Here's What's Buzzing about Flight of the Bumblebee
August 11, 2020 | Noel Morris
To strengthen his hands, John trapped rubber resistance bands to his fingers, giving his digits a grueling workout just before whipping off the bands and attempting the piece.
—Guinness Book of World Records
Nikolai Rimsky-Korsakov has a secure place in the annals of classical music. His sweeping symphonic rhapsody Scheherazade is one of the best-loved works in the concert hall. Digging a little deeper, music lovers might appreciate his having been a father figure to the 20th-century titan Igor Stravinsky. And they might enjoy knowing he was a friend—and informal student—of Tchaikovsky. (“Rimsky” had never studied counterpoint when he landed a job as music professor; feeling deficient, he turned to Tchaikovsky for private instruction.) But that’s another story. In fact, Rimsky’s contribution to the standard repertoire is relatively small compared to other composers, yet he carries the distinction of having written something that many a 21st-century person knows: The Flight of the Bumblebee.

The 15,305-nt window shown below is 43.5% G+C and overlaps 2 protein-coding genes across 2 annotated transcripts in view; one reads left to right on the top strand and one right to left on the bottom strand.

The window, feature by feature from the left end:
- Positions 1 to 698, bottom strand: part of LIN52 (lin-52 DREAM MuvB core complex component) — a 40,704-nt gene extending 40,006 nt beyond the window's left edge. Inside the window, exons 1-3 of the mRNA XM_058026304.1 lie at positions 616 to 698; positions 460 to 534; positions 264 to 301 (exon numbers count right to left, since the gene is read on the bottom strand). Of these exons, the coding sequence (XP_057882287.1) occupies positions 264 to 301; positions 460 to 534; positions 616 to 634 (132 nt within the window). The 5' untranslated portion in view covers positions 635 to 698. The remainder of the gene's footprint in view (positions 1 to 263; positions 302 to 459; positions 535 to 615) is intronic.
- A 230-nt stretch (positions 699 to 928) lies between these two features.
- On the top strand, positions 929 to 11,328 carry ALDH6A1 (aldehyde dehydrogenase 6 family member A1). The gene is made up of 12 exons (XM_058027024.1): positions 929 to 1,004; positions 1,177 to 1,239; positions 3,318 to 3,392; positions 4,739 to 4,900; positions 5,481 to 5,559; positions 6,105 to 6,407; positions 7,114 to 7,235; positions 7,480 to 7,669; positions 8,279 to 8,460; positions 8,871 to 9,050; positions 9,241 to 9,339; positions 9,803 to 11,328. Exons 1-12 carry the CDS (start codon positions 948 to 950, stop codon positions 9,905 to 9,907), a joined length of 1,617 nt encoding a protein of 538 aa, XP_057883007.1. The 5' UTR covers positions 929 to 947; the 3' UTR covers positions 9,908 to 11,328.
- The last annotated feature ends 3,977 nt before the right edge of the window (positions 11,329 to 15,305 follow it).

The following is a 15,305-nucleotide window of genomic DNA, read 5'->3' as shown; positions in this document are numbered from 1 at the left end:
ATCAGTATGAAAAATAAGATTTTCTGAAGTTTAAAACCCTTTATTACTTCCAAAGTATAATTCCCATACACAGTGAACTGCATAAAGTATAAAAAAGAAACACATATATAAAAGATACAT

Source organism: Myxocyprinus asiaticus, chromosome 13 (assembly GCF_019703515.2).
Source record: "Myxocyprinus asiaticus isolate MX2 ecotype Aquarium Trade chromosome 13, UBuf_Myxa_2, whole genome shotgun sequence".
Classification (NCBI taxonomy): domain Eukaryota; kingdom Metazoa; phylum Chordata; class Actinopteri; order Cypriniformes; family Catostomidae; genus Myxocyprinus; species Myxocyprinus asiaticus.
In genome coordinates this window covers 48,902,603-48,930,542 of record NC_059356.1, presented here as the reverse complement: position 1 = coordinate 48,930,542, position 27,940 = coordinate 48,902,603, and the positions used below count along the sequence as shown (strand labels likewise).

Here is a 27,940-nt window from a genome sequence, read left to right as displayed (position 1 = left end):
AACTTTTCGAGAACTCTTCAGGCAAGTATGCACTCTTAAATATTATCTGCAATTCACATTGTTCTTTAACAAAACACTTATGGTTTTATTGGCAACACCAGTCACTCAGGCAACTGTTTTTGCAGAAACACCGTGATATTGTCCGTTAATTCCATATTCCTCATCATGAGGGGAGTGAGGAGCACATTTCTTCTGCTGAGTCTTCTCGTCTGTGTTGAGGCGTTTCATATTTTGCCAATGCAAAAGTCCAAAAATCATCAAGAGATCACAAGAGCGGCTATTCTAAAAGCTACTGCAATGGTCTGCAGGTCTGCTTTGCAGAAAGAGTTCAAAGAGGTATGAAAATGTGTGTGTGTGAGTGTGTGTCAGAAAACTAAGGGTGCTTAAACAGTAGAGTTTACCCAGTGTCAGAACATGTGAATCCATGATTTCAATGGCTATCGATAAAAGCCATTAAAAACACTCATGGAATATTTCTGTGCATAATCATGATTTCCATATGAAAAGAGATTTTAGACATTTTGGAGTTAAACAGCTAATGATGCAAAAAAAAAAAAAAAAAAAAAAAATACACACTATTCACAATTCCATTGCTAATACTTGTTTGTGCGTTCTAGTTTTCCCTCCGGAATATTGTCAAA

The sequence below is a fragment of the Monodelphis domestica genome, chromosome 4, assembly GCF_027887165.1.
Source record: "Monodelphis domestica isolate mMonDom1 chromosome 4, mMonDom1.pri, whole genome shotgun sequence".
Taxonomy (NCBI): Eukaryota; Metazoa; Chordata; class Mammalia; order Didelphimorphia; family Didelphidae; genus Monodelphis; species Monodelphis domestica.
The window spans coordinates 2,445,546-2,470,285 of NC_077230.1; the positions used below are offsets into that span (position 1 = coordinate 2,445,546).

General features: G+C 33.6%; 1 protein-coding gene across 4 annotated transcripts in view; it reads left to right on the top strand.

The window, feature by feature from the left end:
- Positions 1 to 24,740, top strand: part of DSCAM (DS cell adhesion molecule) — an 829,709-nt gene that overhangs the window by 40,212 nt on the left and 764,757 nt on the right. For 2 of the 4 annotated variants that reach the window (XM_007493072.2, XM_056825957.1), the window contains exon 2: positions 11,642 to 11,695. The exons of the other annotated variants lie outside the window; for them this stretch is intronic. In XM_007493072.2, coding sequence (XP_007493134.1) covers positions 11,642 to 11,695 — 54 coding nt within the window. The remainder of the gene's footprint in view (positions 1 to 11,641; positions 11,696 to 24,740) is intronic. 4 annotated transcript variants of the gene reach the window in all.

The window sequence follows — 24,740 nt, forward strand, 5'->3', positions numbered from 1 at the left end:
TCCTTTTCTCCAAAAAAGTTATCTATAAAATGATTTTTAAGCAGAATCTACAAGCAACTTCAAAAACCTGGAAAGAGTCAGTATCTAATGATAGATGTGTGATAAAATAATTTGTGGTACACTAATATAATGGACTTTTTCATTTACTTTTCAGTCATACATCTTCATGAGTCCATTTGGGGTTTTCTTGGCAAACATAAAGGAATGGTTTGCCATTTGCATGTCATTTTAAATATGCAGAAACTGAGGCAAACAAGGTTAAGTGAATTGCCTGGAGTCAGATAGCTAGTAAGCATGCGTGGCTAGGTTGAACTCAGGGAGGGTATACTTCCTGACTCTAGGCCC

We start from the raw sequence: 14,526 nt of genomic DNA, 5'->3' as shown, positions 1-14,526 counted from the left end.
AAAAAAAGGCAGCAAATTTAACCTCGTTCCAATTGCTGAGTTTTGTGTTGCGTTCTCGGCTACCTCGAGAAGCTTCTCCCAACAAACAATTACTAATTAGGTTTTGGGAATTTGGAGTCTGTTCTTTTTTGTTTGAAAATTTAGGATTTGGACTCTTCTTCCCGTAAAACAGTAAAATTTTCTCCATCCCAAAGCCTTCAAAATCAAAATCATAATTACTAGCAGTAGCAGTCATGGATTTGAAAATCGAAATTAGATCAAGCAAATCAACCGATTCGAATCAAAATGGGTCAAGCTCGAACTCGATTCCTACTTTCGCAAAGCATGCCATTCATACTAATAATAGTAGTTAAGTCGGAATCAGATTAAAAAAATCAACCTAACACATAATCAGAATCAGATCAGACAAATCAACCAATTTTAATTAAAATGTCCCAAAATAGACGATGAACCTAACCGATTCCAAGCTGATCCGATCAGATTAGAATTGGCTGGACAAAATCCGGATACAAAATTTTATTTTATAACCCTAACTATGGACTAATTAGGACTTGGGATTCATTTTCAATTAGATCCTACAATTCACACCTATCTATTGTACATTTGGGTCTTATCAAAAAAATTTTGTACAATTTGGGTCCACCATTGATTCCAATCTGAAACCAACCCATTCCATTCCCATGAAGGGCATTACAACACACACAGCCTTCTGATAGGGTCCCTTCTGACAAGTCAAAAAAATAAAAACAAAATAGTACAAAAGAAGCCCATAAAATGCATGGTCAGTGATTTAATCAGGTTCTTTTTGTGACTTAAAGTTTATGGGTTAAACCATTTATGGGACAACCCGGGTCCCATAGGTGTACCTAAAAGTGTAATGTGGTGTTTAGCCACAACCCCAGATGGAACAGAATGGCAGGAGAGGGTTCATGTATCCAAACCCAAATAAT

He wrote The Flight of the Bumblebee as a little orchestral throwaway for a fairy tale opera called The Tale of Tsar Sultan. But the music is infectious and has been borrowed time and again for things such as The Green Hornet, The Muppets, Quentin Tarantino’s Kill Bill, and Adventures of the Sonic Hedgehog, just to name a few. It’s also been the high-water mark for hot-dogging musicians who’ve tackled its torrential melody to impress their friends (see the Guinness Book of World Records).
Just for fun, let’s sample a few of these musical feats. First up, pianist Sunny Li plays Rachmaninov’s arrangement using two pianos:
To earn his spot in the Guinness Book of World Records, guitarist John “Dr. Hot Licks” Taylor measured his speed, not by the clock, but by beats per minute (and let’s he honest, at top speed, Taylor’s playing exceeds our capacity to perceive it). According to the famous book of feats and oddities, “To strengthen his hands, John strapped rubber resistance bands to his fingers, giving his digits a gruelling [sic] workout just before whipping off the bands and attempting the piece."
The Canadian Brass, a Grant Park Music Festival veteran ensemble, manages to be musical while still impressive:
Trombone player Martyn Stroud might not be the fastest, nor the most musical, but you have to give him credit for shear invention. Here's The Flight of the Bumblebee played on a . . . WATERING CAN!